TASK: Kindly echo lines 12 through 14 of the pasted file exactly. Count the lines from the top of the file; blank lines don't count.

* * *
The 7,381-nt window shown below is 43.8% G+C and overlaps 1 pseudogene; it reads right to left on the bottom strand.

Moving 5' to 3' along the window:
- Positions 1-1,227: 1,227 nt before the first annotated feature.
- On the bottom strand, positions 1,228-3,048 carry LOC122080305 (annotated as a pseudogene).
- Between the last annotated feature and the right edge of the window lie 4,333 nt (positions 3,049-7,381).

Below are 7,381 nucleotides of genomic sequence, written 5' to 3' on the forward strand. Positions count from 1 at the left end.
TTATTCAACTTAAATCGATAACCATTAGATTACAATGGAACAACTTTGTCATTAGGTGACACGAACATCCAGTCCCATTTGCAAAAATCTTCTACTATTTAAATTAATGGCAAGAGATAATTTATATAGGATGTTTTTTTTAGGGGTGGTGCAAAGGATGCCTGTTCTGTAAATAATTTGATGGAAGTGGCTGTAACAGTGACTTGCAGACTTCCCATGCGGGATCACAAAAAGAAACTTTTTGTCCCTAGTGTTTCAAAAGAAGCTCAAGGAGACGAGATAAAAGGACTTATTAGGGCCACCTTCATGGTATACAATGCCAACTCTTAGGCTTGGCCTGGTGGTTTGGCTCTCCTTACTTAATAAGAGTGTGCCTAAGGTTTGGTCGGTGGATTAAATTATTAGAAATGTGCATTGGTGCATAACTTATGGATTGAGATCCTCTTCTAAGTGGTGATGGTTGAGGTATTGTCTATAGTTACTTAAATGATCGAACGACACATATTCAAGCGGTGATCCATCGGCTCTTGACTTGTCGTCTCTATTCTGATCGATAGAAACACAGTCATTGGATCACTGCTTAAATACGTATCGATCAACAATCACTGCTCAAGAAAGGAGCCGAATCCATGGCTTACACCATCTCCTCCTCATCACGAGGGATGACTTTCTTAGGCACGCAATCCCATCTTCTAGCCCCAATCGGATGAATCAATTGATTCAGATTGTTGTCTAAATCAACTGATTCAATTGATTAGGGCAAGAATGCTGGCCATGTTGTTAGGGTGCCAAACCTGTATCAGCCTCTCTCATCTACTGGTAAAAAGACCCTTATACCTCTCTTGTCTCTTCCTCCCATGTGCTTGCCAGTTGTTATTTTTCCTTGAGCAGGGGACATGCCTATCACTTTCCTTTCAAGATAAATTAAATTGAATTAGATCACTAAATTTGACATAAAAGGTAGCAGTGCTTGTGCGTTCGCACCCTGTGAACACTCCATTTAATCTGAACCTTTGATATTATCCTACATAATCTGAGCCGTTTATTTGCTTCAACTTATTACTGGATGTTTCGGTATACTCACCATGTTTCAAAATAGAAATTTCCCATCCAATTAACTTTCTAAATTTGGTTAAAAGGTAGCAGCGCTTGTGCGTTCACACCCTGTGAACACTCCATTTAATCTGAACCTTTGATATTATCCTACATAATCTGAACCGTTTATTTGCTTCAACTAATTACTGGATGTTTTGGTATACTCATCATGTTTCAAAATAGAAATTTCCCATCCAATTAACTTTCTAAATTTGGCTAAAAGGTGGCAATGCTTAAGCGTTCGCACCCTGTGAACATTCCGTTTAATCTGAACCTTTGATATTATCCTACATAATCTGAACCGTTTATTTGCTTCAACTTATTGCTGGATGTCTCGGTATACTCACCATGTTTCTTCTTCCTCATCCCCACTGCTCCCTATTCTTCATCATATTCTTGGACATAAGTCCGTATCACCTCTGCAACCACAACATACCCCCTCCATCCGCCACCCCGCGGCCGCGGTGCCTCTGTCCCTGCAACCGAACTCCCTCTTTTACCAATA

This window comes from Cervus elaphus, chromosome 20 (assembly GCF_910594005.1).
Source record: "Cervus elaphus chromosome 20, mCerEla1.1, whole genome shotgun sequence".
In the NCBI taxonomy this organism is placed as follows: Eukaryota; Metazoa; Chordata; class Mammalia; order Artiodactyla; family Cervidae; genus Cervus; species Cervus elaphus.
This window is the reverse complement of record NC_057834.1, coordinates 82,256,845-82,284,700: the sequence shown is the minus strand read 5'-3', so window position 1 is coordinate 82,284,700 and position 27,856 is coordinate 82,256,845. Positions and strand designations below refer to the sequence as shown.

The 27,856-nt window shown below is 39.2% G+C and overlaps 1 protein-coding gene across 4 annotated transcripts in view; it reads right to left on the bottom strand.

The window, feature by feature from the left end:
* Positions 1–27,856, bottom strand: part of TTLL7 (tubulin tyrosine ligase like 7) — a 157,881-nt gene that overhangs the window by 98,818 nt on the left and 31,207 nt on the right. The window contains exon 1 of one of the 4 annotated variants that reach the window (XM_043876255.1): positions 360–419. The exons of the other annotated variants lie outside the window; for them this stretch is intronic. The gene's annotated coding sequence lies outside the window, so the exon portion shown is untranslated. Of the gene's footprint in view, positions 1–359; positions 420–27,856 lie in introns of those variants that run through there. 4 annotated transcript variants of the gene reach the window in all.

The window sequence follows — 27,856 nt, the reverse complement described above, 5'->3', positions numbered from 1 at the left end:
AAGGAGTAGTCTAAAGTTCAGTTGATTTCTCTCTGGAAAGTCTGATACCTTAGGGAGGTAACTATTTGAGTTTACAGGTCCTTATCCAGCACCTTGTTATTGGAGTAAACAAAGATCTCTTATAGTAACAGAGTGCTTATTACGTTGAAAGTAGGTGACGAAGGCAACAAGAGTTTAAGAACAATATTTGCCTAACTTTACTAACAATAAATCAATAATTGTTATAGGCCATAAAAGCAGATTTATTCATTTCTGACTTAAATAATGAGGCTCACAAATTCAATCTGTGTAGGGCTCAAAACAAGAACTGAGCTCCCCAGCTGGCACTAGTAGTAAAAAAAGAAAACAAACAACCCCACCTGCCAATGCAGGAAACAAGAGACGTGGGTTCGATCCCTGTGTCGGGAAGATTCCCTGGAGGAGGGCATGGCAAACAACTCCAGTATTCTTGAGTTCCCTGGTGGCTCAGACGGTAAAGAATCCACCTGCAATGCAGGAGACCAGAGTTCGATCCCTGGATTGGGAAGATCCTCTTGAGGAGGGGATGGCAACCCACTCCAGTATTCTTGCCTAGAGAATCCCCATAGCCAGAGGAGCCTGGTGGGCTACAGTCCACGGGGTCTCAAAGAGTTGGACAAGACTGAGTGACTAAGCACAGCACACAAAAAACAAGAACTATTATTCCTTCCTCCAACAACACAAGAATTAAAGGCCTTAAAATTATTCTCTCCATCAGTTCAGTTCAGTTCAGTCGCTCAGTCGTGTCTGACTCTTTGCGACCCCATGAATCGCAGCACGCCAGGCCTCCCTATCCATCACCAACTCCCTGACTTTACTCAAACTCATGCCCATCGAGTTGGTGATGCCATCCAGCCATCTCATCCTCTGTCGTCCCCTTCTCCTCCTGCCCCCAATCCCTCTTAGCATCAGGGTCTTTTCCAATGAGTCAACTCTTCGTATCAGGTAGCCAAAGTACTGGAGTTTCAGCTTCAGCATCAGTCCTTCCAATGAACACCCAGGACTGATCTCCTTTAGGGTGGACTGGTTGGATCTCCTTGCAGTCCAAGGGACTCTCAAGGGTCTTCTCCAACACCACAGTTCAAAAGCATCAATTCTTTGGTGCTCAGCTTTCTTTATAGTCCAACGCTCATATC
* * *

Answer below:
The 27,856-nt window shown below is 39.2% G+C and overlaps 1 protein-coding gene across 4 annotated transcripts in view; it reads right to left on the bottom strand.

The window, feature by feature from the left end:
* Positions 1–27,856, bottom strand: part of TTLL7 (tubulin tyrosine ligase like 7) — a 157,881-nt gene that overhangs the window by 98,818 nt on the left and 31,207 nt on the right. The window contains exon 1 of one of the 4 annotated variants that reach the window (XM_043876255.1): positions 360–419. The exons of the other annotated variants lie outside the window; for them this stretch is intronic. The gene's annotated coding sequence lies outside the window, so the exon portion shown is untranslated. Of the gene's footprint in view, positions 1–359; positions 420–27,856 lie in introns of those variants that run through there. 4 annotated transcript variants of the gene reach the window in all.